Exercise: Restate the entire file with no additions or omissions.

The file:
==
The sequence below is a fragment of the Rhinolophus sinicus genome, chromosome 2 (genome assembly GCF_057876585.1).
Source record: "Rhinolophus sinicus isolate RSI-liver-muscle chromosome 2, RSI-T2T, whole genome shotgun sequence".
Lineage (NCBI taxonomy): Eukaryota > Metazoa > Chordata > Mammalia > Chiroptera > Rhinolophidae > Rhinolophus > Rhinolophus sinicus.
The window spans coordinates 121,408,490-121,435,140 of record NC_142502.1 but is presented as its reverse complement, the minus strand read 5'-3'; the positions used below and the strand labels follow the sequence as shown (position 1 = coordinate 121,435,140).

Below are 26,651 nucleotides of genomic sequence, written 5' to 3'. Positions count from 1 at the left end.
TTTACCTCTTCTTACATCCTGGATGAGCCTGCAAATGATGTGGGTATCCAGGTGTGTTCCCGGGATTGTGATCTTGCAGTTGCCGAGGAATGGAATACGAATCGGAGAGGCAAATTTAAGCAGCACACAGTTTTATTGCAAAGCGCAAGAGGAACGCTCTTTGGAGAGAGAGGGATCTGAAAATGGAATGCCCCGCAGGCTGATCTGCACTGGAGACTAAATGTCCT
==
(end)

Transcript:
The sequence below is a fragment of the Rhinolophus sinicus genome, chromosome 2 (genome assembly GCF_057876585.1).
Source record: "Rhinolophus sinicus isolate RSI-liver-muscle chromosome 2, RSI-T2T, whole genome shotgun sequence".
Lineage (NCBI taxonomy): Eukaryota > Metazoa > Chordata > Mammalia > Chiroptera > Rhinolophidae > Rhinolophus > Rhinolophus sinicus.
The window spans coordinates 121,408,490-121,435,140 of record NC_142502.1 but is presented as its reverse complement, the minus strand read 5'-3'; the positions used below and the strand labels follow the sequence as shown (position 1 = coordinate 121,435,140).

Below are 26,651 nucleotides of genomic sequence, written 5' to 3'. Positions count from 1 at the left end.
TTTACCTCTTCTTACATCCTGGATGAGCCTGCAAATGATGTGGGTATCCAGGTGTGTTCCCGGGATTGTGATCTTGCAGTTGCCGAGGAATGGAATACGAATCGGAGAGGCAAATTTAAGCAGCACACAGTTTTATTGCAAAGCGCAAGAGGAACGCTCTTTGGAGAGAGAGGGATCTGAAAATGGAATGCCCCGCAGGCTGATCTGCACTGGAGACTAAATGTCCT